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Communications and Agricultural Education

Communications and Agricultural Education

Kansas State University
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301 Umberger Hall
Manhattan, KS 66506-3402

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Misused Terms


These are common. Consult a dictionary for other terms if you are not sure which word to use.

adviser/advisor, advisory — The one who advises is an adviser or advisor but serves in an advisory capacity.

affect, effectAffect (verb) To influence. Rain affects crop growth. Effect — (verb) To accomplish or bring about. Those who wish to effect change must first make changes in themselves. Effect — (noun) Result. The effect of the medication was lower blood pressure.

afterward — No “s” at the end.

all right — The correct spelling is two words. Alright is not all right.

among, betweenAmong refers to three or more things. He is among the top 10 students in the class. Between shows the relationship of two things. The only difference between the twin sisters is the length of their hair.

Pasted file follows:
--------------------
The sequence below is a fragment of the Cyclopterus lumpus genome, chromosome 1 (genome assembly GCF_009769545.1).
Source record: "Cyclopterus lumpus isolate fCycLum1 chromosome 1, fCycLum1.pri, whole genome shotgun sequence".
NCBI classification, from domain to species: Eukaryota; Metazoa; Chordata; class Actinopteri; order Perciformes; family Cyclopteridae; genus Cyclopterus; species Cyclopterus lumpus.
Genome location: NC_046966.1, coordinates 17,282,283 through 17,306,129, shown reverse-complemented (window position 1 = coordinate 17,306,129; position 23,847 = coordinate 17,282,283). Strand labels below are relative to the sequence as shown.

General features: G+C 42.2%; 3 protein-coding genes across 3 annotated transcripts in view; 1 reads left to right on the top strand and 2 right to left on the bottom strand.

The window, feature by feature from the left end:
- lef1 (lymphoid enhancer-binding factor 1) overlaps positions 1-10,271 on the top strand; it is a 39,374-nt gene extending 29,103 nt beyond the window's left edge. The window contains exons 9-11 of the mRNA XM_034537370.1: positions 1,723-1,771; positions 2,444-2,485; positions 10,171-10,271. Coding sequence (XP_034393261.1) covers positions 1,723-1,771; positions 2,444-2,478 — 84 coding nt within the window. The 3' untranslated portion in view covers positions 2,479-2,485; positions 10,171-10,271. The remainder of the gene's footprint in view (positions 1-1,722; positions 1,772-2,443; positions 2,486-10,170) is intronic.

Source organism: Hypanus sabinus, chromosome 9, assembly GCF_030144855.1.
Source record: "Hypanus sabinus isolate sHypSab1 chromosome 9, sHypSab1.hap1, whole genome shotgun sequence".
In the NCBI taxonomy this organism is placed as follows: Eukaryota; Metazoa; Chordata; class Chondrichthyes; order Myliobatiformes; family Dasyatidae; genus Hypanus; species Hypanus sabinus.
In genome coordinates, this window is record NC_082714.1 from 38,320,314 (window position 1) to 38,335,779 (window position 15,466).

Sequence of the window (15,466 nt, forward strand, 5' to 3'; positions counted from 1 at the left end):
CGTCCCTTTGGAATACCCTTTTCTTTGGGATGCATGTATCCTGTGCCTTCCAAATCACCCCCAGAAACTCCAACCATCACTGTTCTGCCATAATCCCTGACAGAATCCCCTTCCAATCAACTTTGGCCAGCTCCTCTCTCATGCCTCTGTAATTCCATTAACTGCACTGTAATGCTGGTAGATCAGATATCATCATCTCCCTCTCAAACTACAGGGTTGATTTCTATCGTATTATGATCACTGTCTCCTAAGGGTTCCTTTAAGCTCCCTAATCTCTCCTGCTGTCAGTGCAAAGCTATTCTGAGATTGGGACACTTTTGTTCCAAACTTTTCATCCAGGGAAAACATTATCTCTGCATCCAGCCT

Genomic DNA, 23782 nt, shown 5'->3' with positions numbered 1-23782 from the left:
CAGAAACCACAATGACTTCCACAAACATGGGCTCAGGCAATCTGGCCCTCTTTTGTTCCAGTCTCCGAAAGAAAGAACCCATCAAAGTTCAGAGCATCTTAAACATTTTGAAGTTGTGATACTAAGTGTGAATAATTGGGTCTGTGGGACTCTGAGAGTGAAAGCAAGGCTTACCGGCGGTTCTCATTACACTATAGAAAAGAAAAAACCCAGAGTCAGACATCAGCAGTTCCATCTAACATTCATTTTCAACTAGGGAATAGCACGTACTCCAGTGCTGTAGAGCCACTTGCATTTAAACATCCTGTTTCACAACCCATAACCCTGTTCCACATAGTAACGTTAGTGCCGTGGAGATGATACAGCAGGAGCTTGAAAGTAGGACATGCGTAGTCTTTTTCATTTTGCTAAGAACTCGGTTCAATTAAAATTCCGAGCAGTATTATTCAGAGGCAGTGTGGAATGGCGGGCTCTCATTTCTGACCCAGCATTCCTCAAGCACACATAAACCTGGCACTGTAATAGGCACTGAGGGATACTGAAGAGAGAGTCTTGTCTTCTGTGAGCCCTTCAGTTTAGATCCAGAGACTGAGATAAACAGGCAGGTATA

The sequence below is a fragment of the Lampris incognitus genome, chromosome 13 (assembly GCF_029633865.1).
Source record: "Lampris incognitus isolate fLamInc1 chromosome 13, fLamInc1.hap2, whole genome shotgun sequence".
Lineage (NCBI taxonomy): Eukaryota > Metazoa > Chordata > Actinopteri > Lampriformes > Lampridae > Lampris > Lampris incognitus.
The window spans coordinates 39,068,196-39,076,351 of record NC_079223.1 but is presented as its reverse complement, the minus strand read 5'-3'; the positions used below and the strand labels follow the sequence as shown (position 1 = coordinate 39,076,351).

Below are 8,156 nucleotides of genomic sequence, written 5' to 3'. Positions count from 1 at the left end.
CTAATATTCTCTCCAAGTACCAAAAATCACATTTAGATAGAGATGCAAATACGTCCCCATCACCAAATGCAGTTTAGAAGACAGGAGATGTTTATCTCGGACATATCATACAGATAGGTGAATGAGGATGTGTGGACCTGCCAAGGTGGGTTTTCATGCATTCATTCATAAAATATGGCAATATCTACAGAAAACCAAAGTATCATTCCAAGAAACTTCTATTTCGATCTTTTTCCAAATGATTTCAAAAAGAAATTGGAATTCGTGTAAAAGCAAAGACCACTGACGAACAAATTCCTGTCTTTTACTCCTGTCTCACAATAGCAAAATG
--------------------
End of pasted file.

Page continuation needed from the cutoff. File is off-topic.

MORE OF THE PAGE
are, our — The verb are is the 2nd person singular present and 1st, 2nd, 3rd person plural present of be. You are my sister. They are cowboys. The adjective our is a 1st person plural possessive form. Tim and I visited our parents. We returned and found our cars had been destroyed by the tornado.

assure, ensure, insure — A person assures (promises, reassures) others about something. He assured me the room was reserved in my name. When a person ensures something, he is making certain something will happen or securing an outcome. I made a deposit on the room to ensure it would be available when I arrived. A person insures something against damage or loss. The hotel insures its building and contents against damage from fire or other catastrophes.

backward — No “s” at the end.

based on, on the basis of — Using based on at the beginning of a sentence can be problematic because the phrase is often a dangling modifier. For example, Based on the results, we decided to . . . means that “we” are “based on the results,” which is not correct. For simplicity, use based on as a verb. On the basis of my experience . . . . Our conclusions were based on . . . .

because of, due toBecause of means as a result of. Becauseof our experiences in the workshop, we learned to develop a household budget. Due to means attributable to. The participants’ increased knowledge is due to their workshop experiences.

bi — The prefix indicates “two” or intervals of two units. Biweekly could mean twice a week or every two weeks, and bimonthly could mean twice a month or every two months. To avoid confusion, avoid using bi- in this sense.

biannually, biennially — Note the difference in spelling and meaning: biannually (twice a year) and biennially (every two years).